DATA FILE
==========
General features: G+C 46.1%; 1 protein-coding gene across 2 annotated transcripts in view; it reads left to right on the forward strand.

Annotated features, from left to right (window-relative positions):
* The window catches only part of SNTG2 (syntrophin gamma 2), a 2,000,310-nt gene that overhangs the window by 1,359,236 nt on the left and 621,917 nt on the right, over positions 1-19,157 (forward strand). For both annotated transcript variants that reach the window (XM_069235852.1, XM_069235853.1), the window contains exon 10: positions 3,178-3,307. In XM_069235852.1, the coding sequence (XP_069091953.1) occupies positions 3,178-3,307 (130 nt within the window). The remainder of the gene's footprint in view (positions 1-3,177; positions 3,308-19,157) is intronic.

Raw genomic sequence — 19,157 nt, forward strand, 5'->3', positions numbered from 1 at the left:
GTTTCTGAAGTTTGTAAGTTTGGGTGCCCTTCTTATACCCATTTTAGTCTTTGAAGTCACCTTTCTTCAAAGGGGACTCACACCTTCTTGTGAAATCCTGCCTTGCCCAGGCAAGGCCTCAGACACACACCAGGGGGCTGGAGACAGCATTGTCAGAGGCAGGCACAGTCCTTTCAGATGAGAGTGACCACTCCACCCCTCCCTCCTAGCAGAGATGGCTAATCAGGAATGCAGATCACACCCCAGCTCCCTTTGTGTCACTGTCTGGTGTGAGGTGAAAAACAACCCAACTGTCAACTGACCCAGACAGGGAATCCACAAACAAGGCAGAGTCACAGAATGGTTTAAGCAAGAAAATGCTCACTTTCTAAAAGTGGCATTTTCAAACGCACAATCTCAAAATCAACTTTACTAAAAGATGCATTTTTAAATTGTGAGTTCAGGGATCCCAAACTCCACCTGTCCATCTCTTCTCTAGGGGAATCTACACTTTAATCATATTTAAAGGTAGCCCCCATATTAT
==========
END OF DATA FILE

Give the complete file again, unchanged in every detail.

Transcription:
General features: G+C 46.1%; 1 protein-coding gene across 2 annotated transcripts in view; it reads left to right on the forward strand.

Annotated features, from left to right (window-relative positions):
* The window catches only part of SNTG2 (syntrophin gamma 2), a 2,000,310-nt gene that overhangs the window by 1,359,236 nt on the left and 621,917 nt on the right, over positions 1-19,157 (forward strand). For both annotated transcript variants that reach the window (XM_069235852.1, XM_069235853.1), the window contains exon 10: positions 3,178-3,307. In XM_069235852.1, the coding sequence (XP_069091953.1) occupies positions 3,178-3,307 (130 nt within the window). The remainder of the gene's footprint in view (positions 1-3,177; positions 3,308-19,157) is intronic.

Raw genomic sequence — 19,157 nt, forward strand, 5'->3', positions numbered from 1 at the left:
GTTTCTGAAGTTTGTAAGTTTGGGTGCCCTTCTTATACCCATTTTAGTCTTTGAAGTCACCTTTCTTCAAAGGGGACTCACACCTTCTTGTGAAATCCTGCCTTGCCCAGGCAAGGCCTCAGACACACACCAGGGGGCTGGAGACAGCATTGTCAGAGGCAGGCACAGTCCTTTCAGATGAGAGTGACCACTCCACCCCTCCCTCCTAGCAGAGATGGCTAATCAGGAATGCAGATCACACCCCAGCTCCCTTTGTGTCACTGTCTGGTGTGAGGTGAAAAACAACCCAACTGTCAACTGACCCAGACAGGGAATCCACAAACAAGGCAGAGTCACAGAATGGTTTAAGCAAGAAAATGCTCACTTTCTAAAAGTGGCATTTTCAAACGCACAATCTCAAAATCAACTTTACTAAAAGATGCATTTTTAAATTGTGAGTTCAGGGATCCCAAACTCCACCTGTCCATCTCTTCTCTAGGGGAATCTACACTTTAATCATATTTAAAGGTAGCCCCCATATTAT